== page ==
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Rheumatoid arthritis

Monday, 9 April 2018  |  Admin

Rheumatoid Arthritis.

Rheumatoid arthritis is a common inflammatory autoimmune disease, which typically begins to develop between 30 to 50 years of age. It is estimated that 387,000 people in the UK have RA, with three times more women affected than men. RA involves periodic inflammation of the synovium in joints of the hand, wrist, foot, knee or shoulder. This causes swelling of the joint capsule and irritation of nerve endings, producing pain and resulting in damage to both bone and cartilage. In turn this may lead to both disability and mortality. Although the disease can be managed effectively with prescription drugs, many people however are looking for alternatives and magnetic therapy is fast becoming a popular choice.

Magnetic therapy has been around for thousands of years but in recent times has been rewarded a resurgence, with magnetic therapy bracelets being widely available and at a very reasonable cost, it’s fast becoming the go to choice for alternative therapy seekers.

Almost 60% of people suffering with arthritis use complementary therapy, many people wish to find an alternative to the side effects they may receive whilst treating the complaint with drugs, magnetic therapy offers a safe alternative which can be very effective. There have been very few large-scale studies on magnetic therapy as most large studies are funded by drugs companies who have little to gain by investigating the benefits of magnetic therapy, the information which is widely available is mostly anecdotal. Many patients with arthritis use magnets as a complementary treatment for pain. One scientific trial with  patients with rheumatoid arthritis with unremitting knee pain showed significant pain reduction with two different types of magnetic treatment. Magnets have been effective for treating other types of pain, but the related scientific research is very limited for arthritis.  Anecdotal reports, however, are very positive.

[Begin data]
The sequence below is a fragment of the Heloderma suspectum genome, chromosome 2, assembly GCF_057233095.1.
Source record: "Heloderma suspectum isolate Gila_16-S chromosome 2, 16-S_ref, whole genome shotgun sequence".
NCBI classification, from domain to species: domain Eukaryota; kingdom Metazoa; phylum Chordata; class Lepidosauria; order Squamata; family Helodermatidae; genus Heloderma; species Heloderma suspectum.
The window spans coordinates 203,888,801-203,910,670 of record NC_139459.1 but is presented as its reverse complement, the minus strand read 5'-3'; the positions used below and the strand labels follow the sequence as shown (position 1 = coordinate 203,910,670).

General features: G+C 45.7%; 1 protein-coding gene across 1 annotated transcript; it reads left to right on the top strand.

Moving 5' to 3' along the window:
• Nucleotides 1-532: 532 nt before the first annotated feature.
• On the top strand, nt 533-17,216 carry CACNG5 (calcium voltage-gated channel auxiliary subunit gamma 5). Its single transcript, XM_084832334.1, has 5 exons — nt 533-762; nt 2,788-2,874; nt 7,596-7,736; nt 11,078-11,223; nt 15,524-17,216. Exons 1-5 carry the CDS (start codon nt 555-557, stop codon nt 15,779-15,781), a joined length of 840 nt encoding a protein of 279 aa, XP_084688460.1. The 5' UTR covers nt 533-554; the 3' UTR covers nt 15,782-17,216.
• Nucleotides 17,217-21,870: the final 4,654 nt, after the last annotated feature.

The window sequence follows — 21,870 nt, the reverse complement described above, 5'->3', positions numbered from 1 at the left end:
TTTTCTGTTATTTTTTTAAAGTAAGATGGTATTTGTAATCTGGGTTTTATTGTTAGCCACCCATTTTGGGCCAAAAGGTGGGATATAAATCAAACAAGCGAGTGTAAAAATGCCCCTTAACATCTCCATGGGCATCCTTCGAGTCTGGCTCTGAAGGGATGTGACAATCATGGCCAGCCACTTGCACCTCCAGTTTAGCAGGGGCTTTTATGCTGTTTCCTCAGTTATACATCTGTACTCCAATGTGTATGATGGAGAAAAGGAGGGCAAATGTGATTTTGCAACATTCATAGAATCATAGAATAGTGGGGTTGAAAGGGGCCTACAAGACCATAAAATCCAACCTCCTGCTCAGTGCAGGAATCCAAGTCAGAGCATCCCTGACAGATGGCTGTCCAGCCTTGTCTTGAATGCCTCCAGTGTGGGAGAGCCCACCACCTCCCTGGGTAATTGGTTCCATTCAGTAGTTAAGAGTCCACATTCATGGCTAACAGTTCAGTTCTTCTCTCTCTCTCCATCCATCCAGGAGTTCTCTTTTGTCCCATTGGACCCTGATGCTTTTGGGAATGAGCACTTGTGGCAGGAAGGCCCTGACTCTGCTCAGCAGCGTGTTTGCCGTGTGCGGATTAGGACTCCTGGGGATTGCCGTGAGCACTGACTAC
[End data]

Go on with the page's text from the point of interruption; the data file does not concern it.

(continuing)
There have been some links between serum copper imbalances in patients with arthritis and “in the most widely cited study on this topic, Walker and Keats randomised 240 arthritis sufferers into three groups. Group 1 wore a copper bracelet for one month and then an aluminium bracelet for a further month. Group 2 wore identical devices but in reverse order and Group 3 wore no device. From this Walker and Keats reported that significantly more participants rated the copper bracelet as superior than the aluminium bracelet and that copper bracelets actually lost weight by an average of 13 mg/month. This appears to support the theory that copper may be leached into the skin and that this may have had a positive therapeutic effect on arthritis symptoms.

“Although there is no conclusive evidence that they work, there is soon to be a major trial. Professor Albert Singer, Emeritus Professor of Gynaecological Research at the Whittington Hospital, London, used insoles to treat his own osteoarthritis, and was so impressed by the improvement in his condition that he designed a small study. It found that 96 per cent of patients reported an improvement in symptoms. 

Professor Alan Silman, medical director of Arthritis Research UK, said: 'Many people wear copper bracelets or rings to relieve pain, although there's no real evidence to show that they work.”